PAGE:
1 small russet potato per person 
Chicken stock 
Sour cream 

The Day Before 
Pour 1-inch (2.54cm) chicken stock into saucepan. Peel and quarter the potatoes, then place in saucepan. Add tap water to cover by 1-inch (2.54cm). Put a lid on pan and bring to a boil over medium heat, then lower temperature to a strong simmer. Cook approximately 25 minutes. Test for doneness by poking a fork into a potato. It should insert easily. 

Drain potatoes. Mash well without adding other ingredients. Cool completely in a glass or ceramic bowl. Cover and refrigerate. 

Thanksgiving Day 
Remove potatoes from the refrigerator early in the day to allow them to come to room temperature. When you are ready to serve, microwave potatoes until hot. Stir in butter, sour cream, milk, and pepper to the consistency you prefer. 

Candied Sweet Potatoes 
32 oz. (1kg) can of sweet potatoes
½ cup (50g) brown sugar firmly packed 
8 tbsp. (114g) butter 
 2 handfuls mini marshmallows 

Preheat oven to 375° F (190°C). 

Drain potatoes in a colander. Cut large pieces in half. Lay potatoes into a 13 x 9-inch (33 x 22cm) glass baking dish. 

Sprinkle brown sugar across the top, then dot with butter. 

Bake 20 minutes. 

Scatter marshmallows over the yams and bake for 15 minutes or until marshmallows are brown. 

Broccoli Stir-fry 
4 mini carrots sliced on an angle 
½ cup (50g) olive oil – possibly more 
½ medium onion, sliced 
1 in. (2.54) piece gingerroot peeled and cut into strips 
1 head broccoli trimmed and cut into florets 
½ small sweet red pepper cored, seeded and cut into strips 
½ small yellow pepper cored, seeded and cut into strips 
2 large garlic cloves pressed 
½ tsp. (2.5ml) red pepper flakes 
2 green onions sliced on an angle, include green 
5 mini Bello mushrooms, cleaned and sliced into thirds 
1 tbsp. (15ml) lime or lemon juice 

Have all ingredients prepped and, on the counter, before you begin cooking. 

In a medium skillet, heat oil over medium high heat until it begins to shimmer. Add onion, carrot and gingerroot. Sauté until carrot is almost soft. Test by inserting a toothpick into the carrot. Remove as many gingerroot pieces as you can find. Don’t worry if some are left in the pan. 

Add broccoli, red and yellow peppers, and garlic. Sprinkle on red pepper flakes. Stir constantly to ensure broccoli is well coated with oil. Add more oil if necessary. Squeeze on lime or lemon juice. Sauté 2 - 4 minutes, but be sure broccoli and peppers still have crunch to them.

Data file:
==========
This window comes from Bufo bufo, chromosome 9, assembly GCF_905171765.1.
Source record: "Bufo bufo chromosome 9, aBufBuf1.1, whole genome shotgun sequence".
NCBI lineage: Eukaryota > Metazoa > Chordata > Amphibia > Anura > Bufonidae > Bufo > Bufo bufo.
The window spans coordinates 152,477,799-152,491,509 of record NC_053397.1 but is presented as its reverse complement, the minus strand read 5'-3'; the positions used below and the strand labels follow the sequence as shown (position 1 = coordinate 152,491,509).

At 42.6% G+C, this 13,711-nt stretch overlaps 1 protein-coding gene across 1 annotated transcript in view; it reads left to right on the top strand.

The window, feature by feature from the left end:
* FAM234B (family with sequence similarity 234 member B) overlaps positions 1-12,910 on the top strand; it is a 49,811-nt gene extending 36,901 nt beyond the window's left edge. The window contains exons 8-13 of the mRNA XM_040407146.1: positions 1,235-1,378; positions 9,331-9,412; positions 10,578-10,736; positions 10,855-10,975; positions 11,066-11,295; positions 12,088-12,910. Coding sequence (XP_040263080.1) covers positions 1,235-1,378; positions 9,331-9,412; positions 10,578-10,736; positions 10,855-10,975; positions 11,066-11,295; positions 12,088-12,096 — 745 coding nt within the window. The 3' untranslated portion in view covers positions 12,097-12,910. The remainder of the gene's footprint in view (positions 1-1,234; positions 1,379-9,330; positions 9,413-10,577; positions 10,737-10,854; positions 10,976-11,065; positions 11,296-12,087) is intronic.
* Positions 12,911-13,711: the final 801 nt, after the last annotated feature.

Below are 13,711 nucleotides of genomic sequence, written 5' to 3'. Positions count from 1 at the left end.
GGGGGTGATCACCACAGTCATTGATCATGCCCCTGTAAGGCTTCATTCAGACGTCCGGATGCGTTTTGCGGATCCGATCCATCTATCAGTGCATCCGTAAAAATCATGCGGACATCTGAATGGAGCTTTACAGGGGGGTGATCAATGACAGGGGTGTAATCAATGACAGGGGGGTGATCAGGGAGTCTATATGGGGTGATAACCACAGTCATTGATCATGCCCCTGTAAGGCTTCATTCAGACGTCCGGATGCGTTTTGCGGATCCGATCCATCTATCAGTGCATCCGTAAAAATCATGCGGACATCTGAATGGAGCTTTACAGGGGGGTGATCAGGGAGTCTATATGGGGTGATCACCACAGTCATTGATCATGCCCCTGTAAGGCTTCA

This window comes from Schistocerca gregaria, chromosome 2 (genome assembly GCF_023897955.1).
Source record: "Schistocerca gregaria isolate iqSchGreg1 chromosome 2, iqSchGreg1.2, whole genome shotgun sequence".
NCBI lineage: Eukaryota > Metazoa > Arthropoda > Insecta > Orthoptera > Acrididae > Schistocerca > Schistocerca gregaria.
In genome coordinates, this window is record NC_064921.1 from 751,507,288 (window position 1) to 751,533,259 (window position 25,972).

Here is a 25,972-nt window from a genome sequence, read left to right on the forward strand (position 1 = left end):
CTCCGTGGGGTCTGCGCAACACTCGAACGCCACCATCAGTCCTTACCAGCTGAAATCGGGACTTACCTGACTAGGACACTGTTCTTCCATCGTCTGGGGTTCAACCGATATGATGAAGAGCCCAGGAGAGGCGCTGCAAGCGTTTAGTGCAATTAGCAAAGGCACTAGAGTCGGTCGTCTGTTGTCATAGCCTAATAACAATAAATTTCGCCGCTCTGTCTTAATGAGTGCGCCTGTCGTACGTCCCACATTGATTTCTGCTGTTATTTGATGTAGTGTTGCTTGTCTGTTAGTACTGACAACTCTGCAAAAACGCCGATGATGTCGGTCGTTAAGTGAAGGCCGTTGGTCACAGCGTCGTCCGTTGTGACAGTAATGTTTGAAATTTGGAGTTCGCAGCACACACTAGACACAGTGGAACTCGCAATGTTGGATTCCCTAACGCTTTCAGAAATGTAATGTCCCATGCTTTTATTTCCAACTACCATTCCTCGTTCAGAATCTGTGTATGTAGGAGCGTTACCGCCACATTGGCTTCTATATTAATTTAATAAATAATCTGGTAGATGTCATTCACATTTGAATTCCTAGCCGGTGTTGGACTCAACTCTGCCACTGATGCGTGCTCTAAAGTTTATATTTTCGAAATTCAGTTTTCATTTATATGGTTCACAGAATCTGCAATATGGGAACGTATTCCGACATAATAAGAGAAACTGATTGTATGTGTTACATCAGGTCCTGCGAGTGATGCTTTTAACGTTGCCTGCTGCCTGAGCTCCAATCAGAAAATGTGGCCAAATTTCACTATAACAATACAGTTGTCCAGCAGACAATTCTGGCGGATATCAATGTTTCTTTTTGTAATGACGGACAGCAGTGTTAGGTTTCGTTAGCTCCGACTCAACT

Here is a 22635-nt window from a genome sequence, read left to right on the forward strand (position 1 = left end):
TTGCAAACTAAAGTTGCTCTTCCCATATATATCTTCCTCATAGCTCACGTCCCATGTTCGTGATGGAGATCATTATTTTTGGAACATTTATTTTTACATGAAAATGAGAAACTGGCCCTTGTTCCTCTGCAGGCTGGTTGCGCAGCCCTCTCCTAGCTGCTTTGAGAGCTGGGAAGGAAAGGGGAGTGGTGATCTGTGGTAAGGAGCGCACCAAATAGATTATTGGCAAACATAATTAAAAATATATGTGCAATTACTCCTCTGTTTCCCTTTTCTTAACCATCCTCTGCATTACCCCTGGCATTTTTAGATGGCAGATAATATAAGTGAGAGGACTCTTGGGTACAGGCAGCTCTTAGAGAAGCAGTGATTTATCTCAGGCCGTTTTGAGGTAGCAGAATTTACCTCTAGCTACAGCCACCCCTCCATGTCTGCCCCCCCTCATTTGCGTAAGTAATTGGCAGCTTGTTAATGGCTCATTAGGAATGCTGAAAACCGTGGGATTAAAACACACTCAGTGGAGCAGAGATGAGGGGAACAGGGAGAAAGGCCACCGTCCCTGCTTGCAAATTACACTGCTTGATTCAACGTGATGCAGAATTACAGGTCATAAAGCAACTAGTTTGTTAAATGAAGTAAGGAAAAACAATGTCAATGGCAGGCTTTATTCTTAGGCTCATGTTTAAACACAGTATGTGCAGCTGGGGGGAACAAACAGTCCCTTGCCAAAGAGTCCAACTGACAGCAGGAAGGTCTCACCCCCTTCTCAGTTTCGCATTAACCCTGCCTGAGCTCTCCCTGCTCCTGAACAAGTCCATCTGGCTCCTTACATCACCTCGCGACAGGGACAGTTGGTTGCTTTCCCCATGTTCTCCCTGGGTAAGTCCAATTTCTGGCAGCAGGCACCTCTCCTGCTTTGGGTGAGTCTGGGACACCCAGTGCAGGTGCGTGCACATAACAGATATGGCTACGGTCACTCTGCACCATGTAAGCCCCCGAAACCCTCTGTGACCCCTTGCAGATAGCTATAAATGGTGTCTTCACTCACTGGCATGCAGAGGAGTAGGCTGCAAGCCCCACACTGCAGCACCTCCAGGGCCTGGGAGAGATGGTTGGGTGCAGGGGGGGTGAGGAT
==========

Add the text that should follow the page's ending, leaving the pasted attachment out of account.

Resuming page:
Blend in green onions and mushrooms. Sauté until mushrooms are heated through. Serve quickly. 

Serves 4 – 6 so adjust accordingly. 

From the corn through the gravy you’ll see just how lazy I was on holidays. And I’m not ashamed. 

Canned Corn 
1 can of corn per 4 people 

Drain corn, then pour into microwave safe bowl. Lay 2 or 3 pats of butter across the top. Microwave for 3 minutes, stir and serve. 

Cranberry Sauce 
1 can of sauce per 6 people 

Lay sauce into a serving bowl, cover with plastic wrap and refrigerator until ready to serve. 

1 jar of gravy for 4 people 
Juices from the turkey pan 

Pour the gravy into a saucepan. Stir in ¼ - ½ cup (58 – 57g) of juice from the roasted turkey pan. Go easy so you don’t thin the gravy too much. Heat through and serve.

Have a happy and safe holiday!

Monday, November 14, 2022


From Linda Lee Greene Author/Artist

Outside the kitchen window of our home on Long Island, New York, it was a cold and windswept November morning of 1970. Thanksgiving Day was approaching, and I missed my family back in Ohio sorely. Oh, how I wished I could be with them; but it wasn’t to be. I needed a distraction and decided the best way to accomplish it was to lose myself in a painting. I gathered fall deco items I had placed around the house and set them up on my kitchen table in a composition I deemed worthy of a still life. A sheet of watercolor paper taped to my board, and with my simple little pads of watercolor paints, a couple of brushes, and a stick of charcoal to rough in the initial shapes, I got to work. 

The charcoal shapes came together easily. As is typical of the way I tackle most jobs, I touched my paint-loaded brush to the item on the paper that I thought would be the most difficult to render—which was the stem of the pumpkin. My first attempt was a total bust, as was my second and my third. By then, my heart was galloping in my chest with utter fury at myself. I pushed away from the table and paced the floor—across the length of the kitchen, into the hallway, into the living room, and back again and again…pace, pace, pace…and then a voice sounded ‘round my ears. “Empty your mind of what you ‘think’ a pumpkin stem looks like and paint only what you actually see!” I had heard the instruction from my teacher in a painting class I had taken years before, but obviously it had failed to register in my brain. I returned to the table, emptied my mind, and painted only what I saw with my eyes. Voila! In no time at all, the still life painted in a primitive style I had hoped to execute appeared with what seemed very little further effort on my part. It was almost like magic. 

I learned a big lesson that day, not only related to the art of painting, but also to the art of living. Our preconceived notions (opinions, prejudices, attitudes, and so many other absolute doctrines we hold in mind) blind us to the truth of things.

With my humble painting titled, CORNUCOPIA, I wish all of you an open-minded, a clear-eyed, and a very happy holiday season.

Linda Lee

Here’s a peek at multi-award-winning author and artist Linda Lee Greene’s latest book, Garden of the Spirits of the Pots, A Spiritual Odyssey. It is a blend of visionary and inspirational fiction with a touch of romance. The story unfolds as ex-pat American Nicholas Plato journeys into parts unknown, both within himself and his adopted home of Sydney, Australia. In the end, the odyssey reveals to him his true purpose for living. The novella is available in eBook and paperback.